Susan was well into a long complaint about how selfish, ungrateful, and disobedient Kayla was, but as Jon started to engage his own approach system and open up to her negative story about the miseries of being Kayla’s mother, he felt more accepting of Susan and the validity of her experience. As his face and body language became more open and relaxed, he noted that her face began to relax and her shoulders dropped. Jon, mirroring the shifts in Susan’s face and body, found himself feeling closer to her, as if an invisible barrier between them were melting away. He looked deeply into Susan’s eyes, where a softening effect was apparent, signaling the lowering of the chronic vigilance that had lined her brow.
Feeling interested now in Susan’s story, Jon asked her to describe the triggers for her anger toward her daughter. She quickly replied, “Her stuck-out lip and that ‘whatever’ tone of voice! Makes me want to strangle her!”
“How have you kept from doing it?” Jon asked, truly curious to know.
“Sometimes, by locking myself in my room until my murderous feelings have passed,” Susan replied.
Jon nodded sympathetically, and said, “Somehow, you found the strength to get past your angriest feelings without actually going after her.”
Blocked care involves the shutting down of the parts of the cingulate where emotional pain registers as part of a parent’s empathic response to a child’s distress. If Susan was going to recover from her blocked care, she’d have to reopen the pathways in her brain that would allow deeper, more vulnerable feelings to rise into consciousness, the very feelings that she’d learned to suppress in self-defense.
In a quiet tone, Jon asked, “Susan, what was Kayla like as a baby?” After being silent for a moment, she began to cry softly.
“She was beautiful, perfect, everything I’d hoped for,” Susan said brokenly. She went on to describe the loving feelings she’d experienced in those early days and weeks, clearly remembering them for the first time in many years. Jon instinctively leaned closer to Susan, with some tears of his own welling up. At this point, he felt a level of attunement with her that he hadn’t been close to experiencing previously. Now he had to try to keep this small window of connection open.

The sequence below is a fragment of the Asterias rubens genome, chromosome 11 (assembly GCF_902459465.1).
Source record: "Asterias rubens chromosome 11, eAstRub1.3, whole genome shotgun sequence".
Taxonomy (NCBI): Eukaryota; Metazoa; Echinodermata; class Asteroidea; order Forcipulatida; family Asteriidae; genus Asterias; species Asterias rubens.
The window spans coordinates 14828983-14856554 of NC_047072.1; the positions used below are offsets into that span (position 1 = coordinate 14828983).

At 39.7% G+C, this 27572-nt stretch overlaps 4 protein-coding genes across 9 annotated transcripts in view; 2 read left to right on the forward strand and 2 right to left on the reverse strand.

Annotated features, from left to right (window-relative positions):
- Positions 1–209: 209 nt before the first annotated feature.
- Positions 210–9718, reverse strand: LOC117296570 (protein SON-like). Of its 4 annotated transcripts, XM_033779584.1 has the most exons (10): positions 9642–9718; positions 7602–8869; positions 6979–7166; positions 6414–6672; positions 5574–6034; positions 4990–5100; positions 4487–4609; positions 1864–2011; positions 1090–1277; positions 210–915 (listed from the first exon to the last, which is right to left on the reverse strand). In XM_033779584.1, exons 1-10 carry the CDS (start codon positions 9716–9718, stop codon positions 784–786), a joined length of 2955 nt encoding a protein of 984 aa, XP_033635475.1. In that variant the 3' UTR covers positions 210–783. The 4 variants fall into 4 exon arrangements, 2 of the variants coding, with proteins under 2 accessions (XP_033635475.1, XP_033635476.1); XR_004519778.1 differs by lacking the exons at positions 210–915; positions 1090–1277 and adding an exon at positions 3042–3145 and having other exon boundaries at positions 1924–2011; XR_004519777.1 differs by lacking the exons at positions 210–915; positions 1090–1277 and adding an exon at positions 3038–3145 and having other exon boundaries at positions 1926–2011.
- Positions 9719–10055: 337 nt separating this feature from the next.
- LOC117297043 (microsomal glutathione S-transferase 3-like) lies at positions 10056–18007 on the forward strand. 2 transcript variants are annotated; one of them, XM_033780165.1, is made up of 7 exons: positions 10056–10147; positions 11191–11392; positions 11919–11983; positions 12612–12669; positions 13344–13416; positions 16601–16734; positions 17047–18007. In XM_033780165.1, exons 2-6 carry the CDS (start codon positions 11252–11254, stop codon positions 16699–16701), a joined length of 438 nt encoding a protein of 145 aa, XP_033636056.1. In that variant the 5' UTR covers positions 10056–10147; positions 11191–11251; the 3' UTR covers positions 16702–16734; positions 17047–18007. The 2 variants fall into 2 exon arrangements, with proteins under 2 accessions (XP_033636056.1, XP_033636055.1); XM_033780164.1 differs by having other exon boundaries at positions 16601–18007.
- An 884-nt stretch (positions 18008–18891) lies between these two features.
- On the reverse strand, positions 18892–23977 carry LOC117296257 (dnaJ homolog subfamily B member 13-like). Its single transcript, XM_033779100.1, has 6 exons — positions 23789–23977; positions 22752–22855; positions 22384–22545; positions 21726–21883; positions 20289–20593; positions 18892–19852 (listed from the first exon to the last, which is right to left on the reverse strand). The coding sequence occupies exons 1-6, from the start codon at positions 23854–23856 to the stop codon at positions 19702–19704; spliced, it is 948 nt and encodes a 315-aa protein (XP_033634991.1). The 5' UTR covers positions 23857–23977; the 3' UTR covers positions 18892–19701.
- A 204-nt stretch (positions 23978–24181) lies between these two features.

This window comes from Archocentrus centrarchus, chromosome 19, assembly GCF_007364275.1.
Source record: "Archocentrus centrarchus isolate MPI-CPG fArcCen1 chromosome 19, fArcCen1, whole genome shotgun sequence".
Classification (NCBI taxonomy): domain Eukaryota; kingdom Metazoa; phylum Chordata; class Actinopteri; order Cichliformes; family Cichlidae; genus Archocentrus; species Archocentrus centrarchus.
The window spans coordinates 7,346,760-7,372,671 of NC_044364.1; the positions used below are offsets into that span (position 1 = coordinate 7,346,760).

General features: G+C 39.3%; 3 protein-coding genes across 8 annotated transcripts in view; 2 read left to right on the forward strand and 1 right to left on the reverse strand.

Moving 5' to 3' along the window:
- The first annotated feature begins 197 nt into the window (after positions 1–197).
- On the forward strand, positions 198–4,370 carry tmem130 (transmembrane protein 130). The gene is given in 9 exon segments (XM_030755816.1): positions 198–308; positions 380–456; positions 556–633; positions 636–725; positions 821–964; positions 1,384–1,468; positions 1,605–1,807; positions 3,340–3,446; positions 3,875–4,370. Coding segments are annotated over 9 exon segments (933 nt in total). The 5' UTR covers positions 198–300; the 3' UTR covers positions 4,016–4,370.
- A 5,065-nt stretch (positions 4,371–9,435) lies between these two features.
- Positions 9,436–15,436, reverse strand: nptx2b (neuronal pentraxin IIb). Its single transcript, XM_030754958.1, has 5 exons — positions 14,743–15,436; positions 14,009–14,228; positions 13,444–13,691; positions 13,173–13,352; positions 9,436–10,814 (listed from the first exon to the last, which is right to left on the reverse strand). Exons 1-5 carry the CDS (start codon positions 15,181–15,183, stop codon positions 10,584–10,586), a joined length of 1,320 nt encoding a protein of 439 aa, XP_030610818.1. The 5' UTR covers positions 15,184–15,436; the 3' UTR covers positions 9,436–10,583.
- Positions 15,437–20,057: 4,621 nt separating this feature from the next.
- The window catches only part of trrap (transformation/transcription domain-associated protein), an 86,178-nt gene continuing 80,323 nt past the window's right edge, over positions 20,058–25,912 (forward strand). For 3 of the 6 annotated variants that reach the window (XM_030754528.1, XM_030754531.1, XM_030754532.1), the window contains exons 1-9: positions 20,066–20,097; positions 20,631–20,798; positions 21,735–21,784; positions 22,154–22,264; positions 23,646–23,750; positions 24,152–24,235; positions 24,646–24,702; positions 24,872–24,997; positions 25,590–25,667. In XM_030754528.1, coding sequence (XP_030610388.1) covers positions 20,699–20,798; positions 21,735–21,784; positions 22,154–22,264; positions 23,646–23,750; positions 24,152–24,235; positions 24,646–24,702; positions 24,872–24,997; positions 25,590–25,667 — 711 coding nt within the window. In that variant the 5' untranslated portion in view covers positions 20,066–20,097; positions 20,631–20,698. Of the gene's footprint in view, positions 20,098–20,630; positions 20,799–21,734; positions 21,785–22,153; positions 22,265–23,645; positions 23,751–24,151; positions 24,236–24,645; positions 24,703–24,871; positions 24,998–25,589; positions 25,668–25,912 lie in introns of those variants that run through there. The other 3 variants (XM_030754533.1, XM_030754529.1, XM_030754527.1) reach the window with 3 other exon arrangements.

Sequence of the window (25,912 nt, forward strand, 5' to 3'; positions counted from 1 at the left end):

Just as a parent needs to help a child regulate strong emotions and learn to “feel and deal,” Jon needed to stay present to Susan’s internal struggle to tolerate the conflict between her desire to have a loving relationship with Kayla and the defensive, self-protective wall she’d built to keep from feeling the pain of rejection and the sense of failure as a mother. “Maybe it’s hard and good, at the same time, remembering those loving feelings,” Jon said.
“Yeah, good and hard,” Susan said with a slight smile. “Or maybe you just like making people cry.”
“Well, it used to bother me, but now I feel like I’m not really earning my keep if there are no tears,” Jon joked gently.
Susan looked briefly into Jon’s smiling eyes and seemed to feel a bit of lightness herself, before she turned away and sighed.
With the brain model of blocked care as a guide, Jon had a roadmap for slowing himself down, taking the time to help Susan awaken the underused approach and reward systems she’d need to reconnect with Kayla. Jon would continue to build upon this tentative trust-building process with Susan, postponing a more cognitive agenda focused on parenting skills until she was ready for it. First, she needed the chance to get her parenting brain systems working again, particularly the executive ability to regulate the old negative feelings, thoughts, and impulses that would inevitably be reactivated when they began meeting with Kayla.